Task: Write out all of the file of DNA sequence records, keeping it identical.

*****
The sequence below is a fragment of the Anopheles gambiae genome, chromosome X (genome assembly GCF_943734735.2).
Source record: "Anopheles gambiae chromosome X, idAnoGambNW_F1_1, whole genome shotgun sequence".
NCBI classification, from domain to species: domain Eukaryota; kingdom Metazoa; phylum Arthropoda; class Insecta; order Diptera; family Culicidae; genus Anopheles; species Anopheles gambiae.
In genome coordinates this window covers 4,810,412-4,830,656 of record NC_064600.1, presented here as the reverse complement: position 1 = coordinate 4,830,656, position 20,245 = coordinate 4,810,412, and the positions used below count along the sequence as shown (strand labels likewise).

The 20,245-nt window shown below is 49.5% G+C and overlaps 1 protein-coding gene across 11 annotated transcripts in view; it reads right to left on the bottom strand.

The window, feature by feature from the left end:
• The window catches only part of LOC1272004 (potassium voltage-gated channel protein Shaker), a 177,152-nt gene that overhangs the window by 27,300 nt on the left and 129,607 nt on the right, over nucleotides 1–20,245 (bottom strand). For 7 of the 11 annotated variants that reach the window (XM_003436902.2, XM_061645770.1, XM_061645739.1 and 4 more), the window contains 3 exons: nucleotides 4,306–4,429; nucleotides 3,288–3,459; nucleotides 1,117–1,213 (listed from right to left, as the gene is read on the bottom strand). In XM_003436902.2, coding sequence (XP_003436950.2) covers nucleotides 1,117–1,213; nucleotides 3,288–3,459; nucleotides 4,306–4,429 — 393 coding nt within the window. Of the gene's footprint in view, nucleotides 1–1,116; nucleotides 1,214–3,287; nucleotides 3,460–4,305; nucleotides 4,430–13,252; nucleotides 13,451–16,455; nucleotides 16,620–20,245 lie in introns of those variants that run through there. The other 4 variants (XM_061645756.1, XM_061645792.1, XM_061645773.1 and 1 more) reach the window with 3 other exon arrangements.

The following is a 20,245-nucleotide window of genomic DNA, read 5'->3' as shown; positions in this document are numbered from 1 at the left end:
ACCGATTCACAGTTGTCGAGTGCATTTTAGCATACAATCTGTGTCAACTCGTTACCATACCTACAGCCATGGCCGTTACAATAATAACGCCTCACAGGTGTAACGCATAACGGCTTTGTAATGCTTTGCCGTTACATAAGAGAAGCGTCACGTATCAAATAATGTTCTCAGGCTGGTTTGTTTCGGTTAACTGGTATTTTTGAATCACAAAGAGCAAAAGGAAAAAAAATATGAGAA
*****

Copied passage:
The sequence below is a fragment of the Anopheles gambiae genome, chromosome X (genome assembly GCF_943734735.2).
Source record: "Anopheles gambiae chromosome X, idAnoGambNW_F1_1, whole genome shotgun sequence".
NCBI classification, from domain to species: domain Eukaryota; kingdom Metazoa; phylum Arthropoda; class Insecta; order Diptera; family Culicidae; genus Anopheles; species Anopheles gambiae.
In genome coordinates this window covers 4,810,412-4,830,656 of record NC_064600.1, presented here as the reverse complement: position 1 = coordinate 4,830,656, position 20,245 = coordinate 4,810,412, and the positions used below count along the sequence as shown (strand labels likewise).

The 20,245-nt window shown below is 49.5% G+C and overlaps 1 protein-coding gene across 11 annotated transcripts in view; it reads right to left on the bottom strand.

The window, feature by feature from the left end:
• The window catches only part of LOC1272004 (potassium voltage-gated channel protein Shaker), a 177,152-nt gene that overhangs the window by 27,300 nt on the left and 129,607 nt on the right, over nucleotides 1–20,245 (bottom strand). For 7 of the 11 annotated variants that reach the window (XM_003436902.2, XM_061645770.1, XM_061645739.1 and 4 more), the window contains 3 exons: nucleotides 4,306–4,429; nucleotides 3,288–3,459; nucleotides 1,117–1,213 (listed from right to left, as the gene is read on the bottom strand). In XM_003436902.2, coding sequence (XP_003436950.2) covers nucleotides 1,117–1,213; nucleotides 3,288–3,459; nucleotides 4,306–4,429 — 393 coding nt within the window. Of the gene's footprint in view, nucleotides 1–1,116; nucleotides 1,214–3,287; nucleotides 3,460–4,305; nucleotides 4,430–13,252; nucleotides 13,451–16,455; nucleotides 16,620–20,245 lie in introns of those variants that run through there. The other 4 variants (XM_061645756.1, XM_061645792.1, XM_061645773.1 and 1 more) reach the window with 3 other exon arrangements.

The following is a 20,245-nucleotide window of genomic DNA, read 5'->3' as shown; positions in this document are numbered from 1 at the left end:
ACCGATTCACAGTTGTCGAGTGCATTTTAGCATACAATCTGTGTCAACTCGTTACCATACCTACAGCCATGGCCGTTACAATAATAACGCCTCACAGGTGTAACGCATAACGGCTTTGTAATGCTTTGCCGTTACATAAGAGAAGCGTCACGTATCAAATAATGTTCTCAGGCTGGTTTGTTTCGGTTAACTGGTATTTTTGAATCACAAAGAGCAAAAGGAAAAAAAATATGAGAA